To show signs of change, some government agencies have resorted to the use of statistics, figures, and graphs.
Graphs are particularly useful: our brains evolved to process visual information best, and graphs allow us to digest otherwise complex pieces of information.
But in this article, we show examples of graphs made by the Duterte government that tend to distort the truth, mislead the public, and report false progress.
As we go through these examples, we uncover the various ways by which graphs can be made to lie.
1) Distorted scales
On August 22, 2016, during the first Senate hearing on extrajudicial killings, then-senator Alan Peter Cayetano showed a line graph (Figure 1) that purports to show the declining number of murder and homicide cases reported since President Duterte assumed office.
At first glance, you might think that the murder and homicide cases have indeed tapered off in recent times. But the line graph dipped at the end mainly because the data for 2016 was split into two periods: January to June, and July 1 to August 3.
Connecting yearly and monthly data in a single line graph is a big no-no, the visual equivalent of comparing apples and oranges. (READ: FACT CHECK: Cayetano's line graph of murder, homicide)
A graph by the Philippine News Agency, tagged under the #RealNumbersPH campaign, also committed the same mortal sin.
Figure 2 below haphazardly combined data of various durations: the average number of drug cases filed from 2011 to 2014 (first bar); the annual data for 2015 to 2016 (second and third bars); and the data for January to April 2017 (fourth bar).
No doubt both graphs aimed to show progress in the President’s war on drugs: fewer murder and homicide cases reported, and more drug cases filed.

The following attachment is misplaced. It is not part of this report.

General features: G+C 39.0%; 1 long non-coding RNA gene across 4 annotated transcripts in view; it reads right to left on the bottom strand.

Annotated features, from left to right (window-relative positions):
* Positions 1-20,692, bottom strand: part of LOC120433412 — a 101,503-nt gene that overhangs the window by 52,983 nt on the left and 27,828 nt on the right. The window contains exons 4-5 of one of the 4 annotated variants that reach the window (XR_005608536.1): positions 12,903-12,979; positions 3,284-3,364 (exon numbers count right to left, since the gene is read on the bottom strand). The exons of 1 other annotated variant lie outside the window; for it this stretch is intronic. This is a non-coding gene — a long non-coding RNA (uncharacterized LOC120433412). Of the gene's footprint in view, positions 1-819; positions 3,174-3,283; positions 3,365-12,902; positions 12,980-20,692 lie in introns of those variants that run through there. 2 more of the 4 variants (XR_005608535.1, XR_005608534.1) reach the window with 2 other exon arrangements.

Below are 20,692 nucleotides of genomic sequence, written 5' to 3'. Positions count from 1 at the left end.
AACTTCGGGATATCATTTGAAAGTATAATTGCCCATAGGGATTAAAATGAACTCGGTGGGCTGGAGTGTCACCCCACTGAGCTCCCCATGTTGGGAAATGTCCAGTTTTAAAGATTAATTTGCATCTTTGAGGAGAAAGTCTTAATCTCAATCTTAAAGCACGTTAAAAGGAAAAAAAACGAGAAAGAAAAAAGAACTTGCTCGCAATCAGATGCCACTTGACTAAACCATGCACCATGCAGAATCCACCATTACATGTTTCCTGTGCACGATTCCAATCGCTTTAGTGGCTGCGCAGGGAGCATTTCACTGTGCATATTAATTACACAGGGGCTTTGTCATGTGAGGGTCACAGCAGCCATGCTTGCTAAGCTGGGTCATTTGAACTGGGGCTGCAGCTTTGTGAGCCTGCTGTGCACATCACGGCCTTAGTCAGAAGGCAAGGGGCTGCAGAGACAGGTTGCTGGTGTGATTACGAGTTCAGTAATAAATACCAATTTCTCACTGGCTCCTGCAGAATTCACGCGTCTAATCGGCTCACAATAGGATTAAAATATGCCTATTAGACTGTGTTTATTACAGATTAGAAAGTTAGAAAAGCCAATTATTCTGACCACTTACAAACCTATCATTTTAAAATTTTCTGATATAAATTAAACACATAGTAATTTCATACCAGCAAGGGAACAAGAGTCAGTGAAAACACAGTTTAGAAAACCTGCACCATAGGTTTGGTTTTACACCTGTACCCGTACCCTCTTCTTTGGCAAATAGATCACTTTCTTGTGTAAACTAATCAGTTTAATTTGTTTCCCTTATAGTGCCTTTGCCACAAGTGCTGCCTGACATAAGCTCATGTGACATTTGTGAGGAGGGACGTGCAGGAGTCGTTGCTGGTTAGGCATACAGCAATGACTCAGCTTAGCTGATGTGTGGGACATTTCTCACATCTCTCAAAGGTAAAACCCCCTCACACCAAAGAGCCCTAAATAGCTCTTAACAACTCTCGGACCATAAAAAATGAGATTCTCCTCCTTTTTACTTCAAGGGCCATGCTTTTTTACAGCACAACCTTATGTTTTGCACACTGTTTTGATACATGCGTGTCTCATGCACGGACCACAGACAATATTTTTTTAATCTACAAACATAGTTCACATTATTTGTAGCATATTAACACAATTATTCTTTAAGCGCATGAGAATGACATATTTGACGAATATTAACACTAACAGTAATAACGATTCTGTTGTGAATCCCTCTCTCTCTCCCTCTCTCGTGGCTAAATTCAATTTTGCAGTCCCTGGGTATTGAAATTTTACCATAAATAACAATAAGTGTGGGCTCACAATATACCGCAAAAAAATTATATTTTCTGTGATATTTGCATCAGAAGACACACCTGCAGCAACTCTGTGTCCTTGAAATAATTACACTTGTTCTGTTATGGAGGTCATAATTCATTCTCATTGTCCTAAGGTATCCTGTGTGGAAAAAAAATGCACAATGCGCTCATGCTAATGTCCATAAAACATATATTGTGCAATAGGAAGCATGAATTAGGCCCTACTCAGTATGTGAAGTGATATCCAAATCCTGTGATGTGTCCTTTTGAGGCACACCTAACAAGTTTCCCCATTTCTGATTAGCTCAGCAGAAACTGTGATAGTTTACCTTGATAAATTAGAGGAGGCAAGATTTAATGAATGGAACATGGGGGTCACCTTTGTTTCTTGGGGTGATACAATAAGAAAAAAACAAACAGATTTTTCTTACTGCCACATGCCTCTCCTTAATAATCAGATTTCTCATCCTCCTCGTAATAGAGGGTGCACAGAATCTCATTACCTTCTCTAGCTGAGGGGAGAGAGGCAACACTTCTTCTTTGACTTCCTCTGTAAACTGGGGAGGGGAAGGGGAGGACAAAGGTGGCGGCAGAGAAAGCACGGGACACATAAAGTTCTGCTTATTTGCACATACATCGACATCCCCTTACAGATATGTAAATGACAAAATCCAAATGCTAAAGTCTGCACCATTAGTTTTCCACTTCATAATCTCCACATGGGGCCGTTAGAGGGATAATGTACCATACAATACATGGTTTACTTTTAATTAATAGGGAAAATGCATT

But “time series” graphs like these work best when successive data points are comparable.
Consider, for example, the graph you find in your monthly Meralco bill. How can you track your monthly electricity consumption if the graph lumps together daily, monthly, and yearly data? Not so well, right?
In the same way, how can we track the drug war’s progress if we look at periods of uneven intervals?
Distorted scales are the oldest trick in the book: not only do they misrepresent the underlying data, but they also defeat the very purpose of visualization. Rather than reveal the truth, they conceal it.
False progress can also be shown by “cherry-picking,” or selecting favorable data points while omitting unfavorable ones.
A perfect example is the Department of Tourism’s infamous graph that was shared (and bashed) widely on Facebook.
Figure 3 shows a 109% jump in tourism revenues in July 2016 to May 2017 from July 2010 to May 2011. Another graph (not shown here) boasts a 71.8% increase in tourism arrivals.
As found in the tourism department’s accomplishment report, these data support the claim that “the tourism industry has become a bright spot of the Philippine economy during the first year of the Duterte administration.”
They obviously wanted to compare the tourism sector’s performance in the first year of former president Benigno Aquino III and President Rodrigo Duterte.
But the appropriate way to do this is to measure the growth of tourism revenues and arrivals from the year immediately before their respective terms. That is, how Aquino’s first year compared with Arroyo’s last year, and how Duterte’s first year compared with Aquino’s last year.